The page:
A feature on "The New Economics of Pop-Up Restaurants" in The Wall Street Journal came to the unsurprising conclusion that pop-ups, with their lower overhead, are a good way for restaurants to try out concepts; but one of those trials has yielded a fascinating fact.
In February 2011, chef John Fraser, of Dovetail in Manhattan, opened a pop-up called What Happens When. He tested three different dining room styles that revealed this unexpected fact about human behavior, as relayed by Katy McLaughlin:
He learned, for example, than when tables for two are set with small votive candles, "it makes you want to lean in and talk softly," he said. With long candles, "you tend to lean back and you project your voice more," he added. Such insight might have taken Mr. Fraser, 36, decades to garner, he said; instead, the pop-up condensed the lessons into a kind of "boot camp."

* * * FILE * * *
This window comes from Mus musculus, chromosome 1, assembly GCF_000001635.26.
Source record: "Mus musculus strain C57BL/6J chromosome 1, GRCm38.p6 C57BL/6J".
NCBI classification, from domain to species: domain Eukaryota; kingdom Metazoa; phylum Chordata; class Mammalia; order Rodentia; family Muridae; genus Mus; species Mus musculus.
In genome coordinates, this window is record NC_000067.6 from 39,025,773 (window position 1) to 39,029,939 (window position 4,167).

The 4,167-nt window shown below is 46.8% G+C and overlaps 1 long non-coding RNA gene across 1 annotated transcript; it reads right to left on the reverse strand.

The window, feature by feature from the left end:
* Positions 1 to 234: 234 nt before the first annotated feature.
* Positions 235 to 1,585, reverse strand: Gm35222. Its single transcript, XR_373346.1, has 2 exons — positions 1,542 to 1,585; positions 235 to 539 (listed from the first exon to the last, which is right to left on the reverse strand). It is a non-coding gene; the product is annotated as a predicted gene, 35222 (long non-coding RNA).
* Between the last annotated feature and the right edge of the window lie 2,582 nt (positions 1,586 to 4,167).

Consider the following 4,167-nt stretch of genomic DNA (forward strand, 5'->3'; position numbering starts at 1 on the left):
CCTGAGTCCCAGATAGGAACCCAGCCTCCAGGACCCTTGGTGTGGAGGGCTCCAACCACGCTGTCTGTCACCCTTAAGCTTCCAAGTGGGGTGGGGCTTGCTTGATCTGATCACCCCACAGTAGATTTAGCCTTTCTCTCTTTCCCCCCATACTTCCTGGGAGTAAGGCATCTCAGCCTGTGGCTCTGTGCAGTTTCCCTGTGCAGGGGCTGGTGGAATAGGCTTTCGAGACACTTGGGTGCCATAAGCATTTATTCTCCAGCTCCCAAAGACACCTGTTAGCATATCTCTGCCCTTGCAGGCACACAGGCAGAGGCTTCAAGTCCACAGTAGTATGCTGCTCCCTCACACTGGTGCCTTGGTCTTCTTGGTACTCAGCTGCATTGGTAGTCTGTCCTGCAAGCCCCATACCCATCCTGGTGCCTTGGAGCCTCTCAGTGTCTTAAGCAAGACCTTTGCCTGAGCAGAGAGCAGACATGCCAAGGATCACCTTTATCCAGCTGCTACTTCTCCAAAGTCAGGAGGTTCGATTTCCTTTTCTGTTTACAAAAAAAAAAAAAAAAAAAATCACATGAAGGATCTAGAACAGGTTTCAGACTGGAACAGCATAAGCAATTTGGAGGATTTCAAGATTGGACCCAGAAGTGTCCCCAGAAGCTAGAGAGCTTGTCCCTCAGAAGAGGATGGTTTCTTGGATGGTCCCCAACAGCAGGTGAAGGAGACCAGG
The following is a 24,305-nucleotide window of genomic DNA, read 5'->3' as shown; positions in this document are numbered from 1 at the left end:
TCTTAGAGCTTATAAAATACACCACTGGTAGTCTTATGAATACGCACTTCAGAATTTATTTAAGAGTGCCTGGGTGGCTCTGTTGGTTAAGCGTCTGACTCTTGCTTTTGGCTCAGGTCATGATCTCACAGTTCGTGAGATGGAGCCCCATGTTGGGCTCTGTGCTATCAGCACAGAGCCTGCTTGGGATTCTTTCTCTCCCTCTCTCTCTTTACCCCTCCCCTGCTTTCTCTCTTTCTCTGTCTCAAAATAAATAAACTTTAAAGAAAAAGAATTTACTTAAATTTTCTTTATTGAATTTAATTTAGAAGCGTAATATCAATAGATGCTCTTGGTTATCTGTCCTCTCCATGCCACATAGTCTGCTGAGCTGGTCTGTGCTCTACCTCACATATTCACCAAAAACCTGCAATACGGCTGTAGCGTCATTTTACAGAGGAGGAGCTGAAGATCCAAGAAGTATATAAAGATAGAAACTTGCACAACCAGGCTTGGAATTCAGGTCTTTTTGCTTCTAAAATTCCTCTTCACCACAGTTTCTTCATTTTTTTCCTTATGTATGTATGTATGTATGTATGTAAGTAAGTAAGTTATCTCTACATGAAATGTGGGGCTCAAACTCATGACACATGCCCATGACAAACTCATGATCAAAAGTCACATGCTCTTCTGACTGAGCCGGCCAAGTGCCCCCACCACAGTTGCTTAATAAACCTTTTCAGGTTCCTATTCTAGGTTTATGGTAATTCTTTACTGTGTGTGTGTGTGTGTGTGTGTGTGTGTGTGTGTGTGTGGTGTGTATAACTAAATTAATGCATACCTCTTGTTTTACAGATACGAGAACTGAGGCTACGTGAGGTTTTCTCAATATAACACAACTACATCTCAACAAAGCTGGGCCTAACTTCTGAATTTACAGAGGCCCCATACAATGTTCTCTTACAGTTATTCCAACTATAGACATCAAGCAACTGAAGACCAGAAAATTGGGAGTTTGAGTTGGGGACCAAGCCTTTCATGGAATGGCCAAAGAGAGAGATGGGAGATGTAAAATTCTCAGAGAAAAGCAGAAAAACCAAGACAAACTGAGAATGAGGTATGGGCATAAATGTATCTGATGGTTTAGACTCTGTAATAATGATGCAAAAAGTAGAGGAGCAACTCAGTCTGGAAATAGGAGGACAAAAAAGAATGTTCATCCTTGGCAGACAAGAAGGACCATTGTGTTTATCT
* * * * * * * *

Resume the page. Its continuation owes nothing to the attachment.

Now, it is certainly true that a normal restaurateur could swap out her candles for ones of different length and get the same results, but how would she know to? It seems to us that the reason something like this gets discovered quicker in a pop-up rather than a traditional dining room floor is that these different concepts happen either next to or within brief succession of one another. It'll certainly inform our decorating next time there's a dinner party in the works.
This article is from the archive of our partner The Wire.